Iranian-born entrepreneur clears Oakland students’ lunch debt

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A refugee who fled Iran has donated enough money to cover the unpaid lunch debt of hundreds of students in the Oakland Unified School District.

Through his company, A planet in Walnut Creek, CEO Payam Zamani donated $15,600 to the District Nutrition Services Department.

His contribution, announced on Christmas Eve, now helps eliminate the fall semester meal debt for students who qualify for discounted meals.

“It was important for all of us…to do our small part to help break down one of the barriers children face in getting an education – the unnecessary financial stress associated with one of the most basic needs, food,” Zamani said. “If we really cared, we wouldn’t let this happen in our own backyard.”

Zamani told KTVU on Tuesday that he remembers being poor all too well when he first immigrated to the United States in 1988, fleeing religious persecution in Iran.

He is a member of the Baha’i faith and this religious group is not allowed to attend university in Iran. Zamani enrolled in college and earned a bachelor of science degree in environmental toxicology from the University of California, Davis. He remembers that as a college student, all he had was about $20 a week, which he spent on potatoes. He doesn’t want to forget his past. So now, in addition to being a serial entrepreneur from a company that funds tech start-ups, Zamani and his wife are also philanthropists and civil rights supporters.

School cafeteria worker quits after lunch shaming

A child eats lunch at an Oakland public school.

The donation comes at a time when lunch debt and “lunch shame” linger in pockets across the country. For example, a school district employee in Alabama printed “I need lunch money” on the arm of a child who couldn’t pay. And a controversial Rhode Island school board decision once considered giving kids with unpaid debt sunflower seed sandwiches for lunch instead of hot meals, saying the district owed tens of thousands of dollars in cash for lunch on top of a huge budget deficit.

SB 265, which was originally introduced by California State Senator Robert Hertzberg, requires all public school students to have a “state reimbursable” meal provided by the school “even if their parent or guardian has unpaid meal expenses”.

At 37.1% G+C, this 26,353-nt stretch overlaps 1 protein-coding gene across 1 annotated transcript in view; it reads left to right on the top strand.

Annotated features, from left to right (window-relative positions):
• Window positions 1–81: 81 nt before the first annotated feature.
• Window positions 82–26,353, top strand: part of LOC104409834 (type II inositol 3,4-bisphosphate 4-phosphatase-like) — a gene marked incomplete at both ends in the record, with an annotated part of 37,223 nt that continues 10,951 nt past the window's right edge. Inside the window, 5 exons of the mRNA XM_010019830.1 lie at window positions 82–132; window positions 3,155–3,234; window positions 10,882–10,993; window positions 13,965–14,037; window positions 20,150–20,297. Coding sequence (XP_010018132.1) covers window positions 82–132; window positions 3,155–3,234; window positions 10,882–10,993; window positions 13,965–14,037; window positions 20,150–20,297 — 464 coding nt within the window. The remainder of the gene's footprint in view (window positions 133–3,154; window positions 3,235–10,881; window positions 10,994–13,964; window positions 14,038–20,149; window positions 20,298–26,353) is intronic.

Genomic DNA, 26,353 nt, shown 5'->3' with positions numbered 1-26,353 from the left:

California governor signs ban on ‘lunch shaming’

This fall, California Governor Gavin Newsom signed a law that says all students are entitled to a school lunch, whether or not they have the funds to pay. Newsom touted the kind act of Napa third-grade student Ryan Kyote, who used his saved allowance to pay off his classmates’ outstanding debts after seeing a female student being forced to return his hot lunch. because his family had not paid in full.

“Our students depend on school meals every day,” Irene Reynolds, executive director of nutrition services, said in a statement. “Even though they don’t have the resources to pay them and we don’t turn away any students.”

Elementary student uses his allowance money to pay off his lunch debt

SB 265, which was originally introduced by California State Senator Robert Hertzberg, requires all public school students to have a “state reimbursable” meal provided by the school “even if their parent or guardian has unpaid meal expenses”. Act amends the Preventing Hunger and Treating Children Fairly Act of 2017 by requiring school districts, charter schools and education agencies to invalidate policies that require officials to provide alternative meals to students whose tuition fees are unpaid.

In Oakland, approximately 73% of all students are eligible for free and reduced-price meals. Last school year, the district served nearly 10,000 breakfasts and more than 18,000 lunches each day. A month before the governor signed the bill, OUSD had already decided to provide free lunches at 71 school sites, without requiring students to fill out meal request forms. Normally, lunches cost between $3 and $3.60.

Thousands of Oakland children will be without meals due to budget cuts

And while OUSD also has budget issues, officials say it’s crucial that children eat nutritious meals during the day.

“Our students depend on school meals every day,” Irene Reynolds, executive director of nutrition services, said in a statement. “Even though they don’t have the resources to pay them and we don’t turn away any students.”

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